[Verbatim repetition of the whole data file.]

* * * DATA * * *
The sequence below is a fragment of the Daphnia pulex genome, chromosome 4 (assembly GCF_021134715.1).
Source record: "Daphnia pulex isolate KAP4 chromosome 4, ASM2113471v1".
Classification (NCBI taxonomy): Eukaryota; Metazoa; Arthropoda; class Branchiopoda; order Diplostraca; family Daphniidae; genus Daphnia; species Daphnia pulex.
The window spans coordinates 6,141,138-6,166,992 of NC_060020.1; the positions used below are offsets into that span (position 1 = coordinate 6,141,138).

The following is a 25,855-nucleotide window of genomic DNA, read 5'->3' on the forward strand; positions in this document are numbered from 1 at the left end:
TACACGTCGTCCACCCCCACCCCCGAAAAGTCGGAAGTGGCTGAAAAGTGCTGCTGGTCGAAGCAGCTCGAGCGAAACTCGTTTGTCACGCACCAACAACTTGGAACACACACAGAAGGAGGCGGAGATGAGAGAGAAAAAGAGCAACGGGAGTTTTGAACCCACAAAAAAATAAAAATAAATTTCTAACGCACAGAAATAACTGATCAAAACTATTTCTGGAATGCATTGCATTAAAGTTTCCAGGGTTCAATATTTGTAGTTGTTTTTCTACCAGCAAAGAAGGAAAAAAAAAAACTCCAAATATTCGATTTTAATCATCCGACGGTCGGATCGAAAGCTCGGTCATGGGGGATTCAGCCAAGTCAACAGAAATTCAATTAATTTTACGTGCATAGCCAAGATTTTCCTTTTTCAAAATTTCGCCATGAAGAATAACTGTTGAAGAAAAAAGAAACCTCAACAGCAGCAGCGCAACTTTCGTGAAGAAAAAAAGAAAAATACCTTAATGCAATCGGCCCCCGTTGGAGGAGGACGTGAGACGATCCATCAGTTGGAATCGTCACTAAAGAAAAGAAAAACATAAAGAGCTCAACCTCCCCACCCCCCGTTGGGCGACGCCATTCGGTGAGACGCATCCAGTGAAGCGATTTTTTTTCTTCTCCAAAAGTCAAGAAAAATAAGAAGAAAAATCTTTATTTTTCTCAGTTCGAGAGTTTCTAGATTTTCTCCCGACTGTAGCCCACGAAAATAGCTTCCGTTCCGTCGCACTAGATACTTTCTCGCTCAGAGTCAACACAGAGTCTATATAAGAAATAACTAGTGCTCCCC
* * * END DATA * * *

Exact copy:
The sequence below is a fragment of the Daphnia pulex genome, chromosome 4 (assembly GCF_021134715.1).
Source record: "Daphnia pulex isolate KAP4 chromosome 4, ASM2113471v1".
Classification (NCBI taxonomy): Eukaryota; Metazoa; Arthropoda; class Branchiopoda; order Diplostraca; family Daphniidae; genus Daphnia; species Daphnia pulex.
The window spans coordinates 6,141,138-6,166,992 of NC_060020.1; the positions used below are offsets into that span (position 1 = coordinate 6,141,138).

The following is a 25,855-nucleotide window of genomic DNA, read 5'->3' on the forward strand; positions in this document are numbered from 1 at the left end:
TACACGTCGTCCACCCCCACCCCCGAAAAGTCGGAAGTGGCTGAAAAGTGCTGCTGGTCGAAGCAGCTCGAGCGAAACTCGTTTGTCACGCACCAACAACTTGGAACACACACAGAAGGAGGCGGAGATGAGAGAGAAAAAGAGCAACGGGAGTTTTGAACCCACAAAAAAATAAAAATAAATTTCTAACGCACAGAAATAACTGATCAAAACTATTTCTGGAATGCATTGCATTAAAGTTTCCAGGGTTCAATATTTGTAGTTGTTTTTCTACCAGCAAAGAAGGAAAAAAAAAAACTCCAAATATTCGATTTTAATCATCCGACGGTCGGATCGAAAGCTCGGTCATGGGGGATTCAGCCAAGTCAACAGAAATTCAATTAATTTTACGTGCATAGCCAAGATTTTCCTTTTTCAAAATTTCGCCATGAAGAATAACTGTTGAAGAAAAAAGAAACCTCAACAGCAGCAGCGCAACTTTCGTGAAGAAAAAAAGAAAAATACCTTAATGCAATCGGCCCCCGTTGGAGGAGGACGTGAGACGATCCATCAGTTGGAATCGTCACTAAAGAAAAGAAAAACATAAAGAGCTCAACCTCCCCACCCCCCGTTGGGCGACGCCATTCGGTGAGACGCATCCAGTGAAGCGATTTTTTTTCTTCTCCAAAAGTCAAGAAAAATAAGAAGAAAAATCTTTATTTTTCTCAGTTCGAGAGTTTCTAGATTTTCTCCCGACTGTAGCCCACGAAAATAGCTTCCGTTCCGTCGCACTAGATACTTTCTCGCTCAGAGTCAACACAGAGTCTATATAAGAAATAACTAGTGCTCCCC